Seasons are fundamental to how we understand the UK climate and the environment around us, but how do we define when they start and end?
In meteorological terms, it’s fairly simple – each season is a three month period. So, Summer is June, July and August; Autumn is September, October and November, and so on.
Of course, this is fairly arbitrary, but provides a consistent basis for the Met Office, as the holder of the UK’s national weather and climate records, to calculate long term averages and provide seasonal climate summaries from year to year.
Mike Kendon, of the Met Office National Climate Information Centre, said: “Defining seasons in this way means we can compare weather from one season or year to the next. It also has the advantage that each season is roughly the same length, neatly dividing the year into four quarters.
“Looking at longer timescales, our recently updated 30-year averages can show us how ‘normal’ seasons are changing over time, giving us clues about trends in the UK’s climate.”
Astronomical definitions of seasons also exist – using the Earth’s position relative to the Sun as the cue for separating one season from another via equinoxes and solstices.
So the Summer begins around the Summer Solstice, when daylight hours are at their longest (around 21 June), and ends around the Equinox, when days and nights are of equal length (around 21 September, on 22 September this year). Thus astronomical Autumn begins, continuing until the Winter Solstice, when daylight hours are at their shortest (around 21 December), and so on. Astronomical seasons therefore are about three weeks behind the meteorological ones.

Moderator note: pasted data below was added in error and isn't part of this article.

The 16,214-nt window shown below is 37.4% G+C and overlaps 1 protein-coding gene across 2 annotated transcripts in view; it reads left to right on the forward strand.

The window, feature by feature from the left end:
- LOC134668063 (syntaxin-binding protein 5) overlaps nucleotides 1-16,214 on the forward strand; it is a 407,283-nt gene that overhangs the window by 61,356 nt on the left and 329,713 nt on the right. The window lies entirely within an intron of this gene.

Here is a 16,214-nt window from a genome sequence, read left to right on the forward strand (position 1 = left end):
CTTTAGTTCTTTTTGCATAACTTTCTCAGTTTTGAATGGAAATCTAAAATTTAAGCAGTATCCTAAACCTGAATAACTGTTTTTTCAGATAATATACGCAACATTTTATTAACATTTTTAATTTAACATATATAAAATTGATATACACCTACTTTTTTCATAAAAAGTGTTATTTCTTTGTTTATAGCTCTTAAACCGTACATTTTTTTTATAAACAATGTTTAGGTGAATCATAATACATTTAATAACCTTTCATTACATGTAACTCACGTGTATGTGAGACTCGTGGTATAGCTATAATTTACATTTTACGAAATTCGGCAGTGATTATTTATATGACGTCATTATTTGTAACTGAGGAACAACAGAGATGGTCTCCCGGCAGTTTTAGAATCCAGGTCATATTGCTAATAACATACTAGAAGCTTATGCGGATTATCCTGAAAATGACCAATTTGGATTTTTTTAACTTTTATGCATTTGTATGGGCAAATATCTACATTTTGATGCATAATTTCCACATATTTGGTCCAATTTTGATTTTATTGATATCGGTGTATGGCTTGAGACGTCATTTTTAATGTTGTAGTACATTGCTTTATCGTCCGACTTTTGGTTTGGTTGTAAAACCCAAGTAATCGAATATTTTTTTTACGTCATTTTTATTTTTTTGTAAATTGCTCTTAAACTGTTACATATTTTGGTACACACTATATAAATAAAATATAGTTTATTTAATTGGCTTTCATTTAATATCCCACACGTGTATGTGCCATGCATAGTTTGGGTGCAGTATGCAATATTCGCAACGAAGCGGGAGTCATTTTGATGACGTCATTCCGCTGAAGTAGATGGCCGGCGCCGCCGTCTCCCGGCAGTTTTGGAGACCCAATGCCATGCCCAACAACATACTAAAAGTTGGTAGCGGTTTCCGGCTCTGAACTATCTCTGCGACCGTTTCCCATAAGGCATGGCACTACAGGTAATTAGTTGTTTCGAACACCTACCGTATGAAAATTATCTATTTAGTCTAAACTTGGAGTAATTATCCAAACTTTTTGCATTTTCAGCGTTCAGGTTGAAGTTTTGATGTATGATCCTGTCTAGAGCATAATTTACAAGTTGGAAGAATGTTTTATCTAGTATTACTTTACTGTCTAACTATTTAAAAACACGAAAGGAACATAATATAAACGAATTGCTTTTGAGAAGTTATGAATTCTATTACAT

One thing both methods have in common is that the dates are fixed by the calendar and don’t take into account what is actually happening in nature, which is after all how most of us understand the notion of seasons.
So comes the third method, which is based on phenology – the process of noting the signs of change in plant and animal behaviour.
In this distinction, Autumn may be deemed to have arrived at the first tinting of oak or beech trees, the appearance of ripe sloes or elderberries and the arrival of winter migrant birds such as redwings and fieldfares. Winter begins when native deciduous trees are bare, and so on.
For more than a decade The Woodland Trust has been using observations from thousands of members of the public to build a phenological record for the UK, called Nature’s Calendar. This builds on records going back over much longer periods of time.
It aims to give a comprehensive view of how nature defines the seasons in a record which takes into account how weather in individual years or longer term changes to climate may affect natural signs from one year to the next. As such it is a more fluid, natural definition of our seasons.
Dr Kate Lewthwaite, project manager for Nature’s Calendar for the Woodland Trust, said: “Taken individually the observations of what’s going on in nature provide only anecdotal evidence, but taken as a whole and analysed with temperature data, they offer a powerful insight into local and national impacts of environmental and climatic change.
“For example, our data shows that, on average, native trees are producing ripe fruit 18 days earlier than a decade ago, with a potential consequence being that animals’ food reserves could become depleted earlier in the winter. In contrast, leaf fall, indicating the end of the growing season, is often much later nowadays than in the past.”
Ultimately, however you choose to define them, it is weather and climate which govern the perception of the passing of seasons for plants and animals, including us humans.
So, like our weather, the exact timing of when we ‘feel’ one season is over and a new one has begun will always be liable to change. Whereas, in contrast, the meteorological seasons always remain fixed by calendar month.
Between the Met Office’s climate records and our forecasts up to a month ahead, you can stay up-to-date with what’s going on with the UK’s weather and climate.